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Consumer protection + how to do right by your customers

by | May 10, 2021 | Compliance/Legislation, Marketing Claims | 0 comments

Some skincare brand owners put all their energy into complying with labelling regulations, but consumer protection laws are another critical area of legislation to understand.

They exist to make sure you do right by your customers, i.e. that they get what they pay for and they aren’t misled.

The Australian Competition and Consumer Commission (the ACCC) is very active in monitoring and enforcement, and customers can easily make complaints, so it’s essential you’ve got your bases covered.

I was super excited to hear that the ACCC recently released a new guide to Australia’s competition and consumer laws (I love it when regulators try to make our lives easier!).

Hot off the press is their 36-page guide to Small business and the Competition and Consumer Act: Your rights and responsibilities. I’ve had a read and give it a big thumbs up. It’s an excellent, easy-to-read overview of what you need to know.

Make sure you check it out.

It’s inspired me to share some tips on doing right by your customers and complying with the Australian Consumer Law (some of which are based on compliance faux pas I’ve seen in the past):

1. Have evidence to back up your claims

This might seem like an obvious one, but you need to make sure that you can substantiate any marketing claims you make, e.g. on your labels, website and advertising. This means you need to have evidence that can prove that the claim is not false and misleading. In some cases, e.g. if you are using organic ingredients in your products and want to claim something like ‘made with organic ingredients’ or ‘contains 95% organic ingredients’, you’ll need to obtain the relevant documentation (like proof of organic certification) from your supplier.

2. Display the total price of your products

Did you know you have to display the total price of your product to your potential customers including any GST and other costs? Occasionally I’ll see a brand that lists the prices ex-GST, and it’s not until you get to the checkout that the price increases to include GST – this is not allowed. Make sure you display the total price from the get-go. The Australian Consumer Law (the ACL) includes a bunch of other pricing-related requirements to prevent customers being misled, which are discussed in their new guide I’ve mentioned above.

3. Don’t say ‘returns only accepted within X days’

One of the things I check when reviewing my clients’ websites is their returns and refund policies. I often see statements such as ‘returns not accepted’ or ‘returns must be requested within X days’, e.g. 7 days, 30 days, etc. Blanket statements such as these – i.e. that don’t differentiate between change of mind versus faulty products – do not comply with the Australian Consumer Law due to the consumer guarantees it provides. One of these consumer guarantees is whether a product is of an acceptable quality or not. As an example, if a product went mouldy due to lack of or inadequate preservation AFTER the specified number of days in your refund policy, e.g. if it spoiled after 3 months (and before the use by date / period after opening period), the customer is well within their rights to request a refund or replacement. Instead, your refund policy could state that all refund requests will be handled in accordance with the Australian Consumer Law provisions, and have separate statements around how you handle refund requests for change of mind versus a product that doesn’t meet the consumer guarantees.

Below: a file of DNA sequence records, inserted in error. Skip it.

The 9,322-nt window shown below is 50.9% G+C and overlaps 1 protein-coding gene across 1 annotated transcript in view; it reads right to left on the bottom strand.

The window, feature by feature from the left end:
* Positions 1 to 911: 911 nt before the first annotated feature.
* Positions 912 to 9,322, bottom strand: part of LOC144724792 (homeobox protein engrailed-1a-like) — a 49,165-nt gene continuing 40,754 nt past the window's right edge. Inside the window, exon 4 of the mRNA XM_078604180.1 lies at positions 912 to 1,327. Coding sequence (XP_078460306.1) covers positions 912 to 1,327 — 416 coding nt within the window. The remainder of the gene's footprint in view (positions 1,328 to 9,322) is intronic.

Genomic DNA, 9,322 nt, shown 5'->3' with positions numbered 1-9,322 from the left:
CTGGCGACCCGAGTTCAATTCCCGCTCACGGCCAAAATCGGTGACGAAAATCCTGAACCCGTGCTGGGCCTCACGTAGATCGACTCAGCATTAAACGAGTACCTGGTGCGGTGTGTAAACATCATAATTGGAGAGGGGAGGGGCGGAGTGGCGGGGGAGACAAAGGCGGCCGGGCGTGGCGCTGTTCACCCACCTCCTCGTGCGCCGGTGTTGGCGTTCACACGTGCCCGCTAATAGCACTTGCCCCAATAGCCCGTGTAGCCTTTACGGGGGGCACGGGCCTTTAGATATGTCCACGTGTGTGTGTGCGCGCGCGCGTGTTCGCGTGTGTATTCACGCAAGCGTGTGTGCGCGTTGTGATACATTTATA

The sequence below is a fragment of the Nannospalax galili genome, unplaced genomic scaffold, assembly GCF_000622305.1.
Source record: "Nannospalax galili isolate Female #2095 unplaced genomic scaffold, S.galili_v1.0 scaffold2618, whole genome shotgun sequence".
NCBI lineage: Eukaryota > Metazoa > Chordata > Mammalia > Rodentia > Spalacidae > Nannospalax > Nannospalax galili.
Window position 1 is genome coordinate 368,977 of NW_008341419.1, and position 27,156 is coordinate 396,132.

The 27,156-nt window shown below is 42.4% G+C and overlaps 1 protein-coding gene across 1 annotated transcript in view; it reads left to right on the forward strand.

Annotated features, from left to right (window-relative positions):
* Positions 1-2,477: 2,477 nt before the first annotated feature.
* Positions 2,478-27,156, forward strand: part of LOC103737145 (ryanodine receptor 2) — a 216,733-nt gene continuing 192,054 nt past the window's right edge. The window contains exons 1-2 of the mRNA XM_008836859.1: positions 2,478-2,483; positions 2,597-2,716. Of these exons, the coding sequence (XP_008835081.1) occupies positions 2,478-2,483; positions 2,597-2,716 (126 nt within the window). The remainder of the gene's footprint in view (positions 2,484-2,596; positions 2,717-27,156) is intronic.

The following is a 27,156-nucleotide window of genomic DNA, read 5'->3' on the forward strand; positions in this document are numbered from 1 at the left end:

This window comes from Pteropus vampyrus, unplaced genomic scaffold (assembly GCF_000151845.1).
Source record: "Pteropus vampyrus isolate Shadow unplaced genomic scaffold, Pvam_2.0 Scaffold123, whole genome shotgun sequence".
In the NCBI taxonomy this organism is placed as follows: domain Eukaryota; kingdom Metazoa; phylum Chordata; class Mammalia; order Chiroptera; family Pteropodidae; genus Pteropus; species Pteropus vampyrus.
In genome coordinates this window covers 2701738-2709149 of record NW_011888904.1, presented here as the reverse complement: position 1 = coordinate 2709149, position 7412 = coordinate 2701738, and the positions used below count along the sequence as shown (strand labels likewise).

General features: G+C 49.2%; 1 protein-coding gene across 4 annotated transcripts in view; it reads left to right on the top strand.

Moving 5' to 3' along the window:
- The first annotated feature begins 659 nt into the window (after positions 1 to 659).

4. Don’t use certification body logos without permission

Yes, I know this seems like another obvious one, but again it’s something I’ve seen before. You can’t use any certification body logos, e.g. Leaping Bunny, Certified Vegan, COSMOS, Australian Made, unless you’ve gone through the process to be certified and paid $$$ to use it. It also means you can’t use any logos that look similar to any of them. If you’re getting a graphic designer to mock up some ‘unofficial’ logos, do a quick Google search to make sure they don’t look too much like any of the official certification bodies. If you think it’s similar enough that a customer could be confused, it’s likely it could be classified as misleading and deceptive conduct – another big no-no in the world of consumer protection laws.

At the end of the day, consumer laws are there to protect our valued customers. We want to keep our customers happy so they keep coming back to us (and also to avoid unwanted regulator attention) – so make sure you’re up-to-speed with them!

Learn all about how to comply with consumer protection regulations in Compliance Confidence – the ultimate course to get your cosmetics brand compliant. 

OR

Did you know I can help you avoid making false and misleading claims? Some examples of the types of questions I can answer for you are:

  • Can I say my product is natural and/or organic?
  • Can I make any country of origin claims, e.g. Made in Australia or Product of Australia?
  • Can I make a certain claim about product performance or efficacy?
  • Have I inadvertently made any false or misleading claims in my promotional material?
  • Do I have enough evidence to adequately substantiate the claim/s if requested by the ACCC?

I can review anything from a single claim (e.g. a word or a sentence) to whole marketing flyers or website material, and make recommendations where needed to make sure your advertising is ‘clever but compliant’ – read all about my cosmetic regulatory services here

Jen

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Jennifer Rudd Skincare Business Foundations 28

Hi, I'm Jen

Founder of Skincare Business Foundations, I help skincare and beauty founders build compliant and ethical brands that last.

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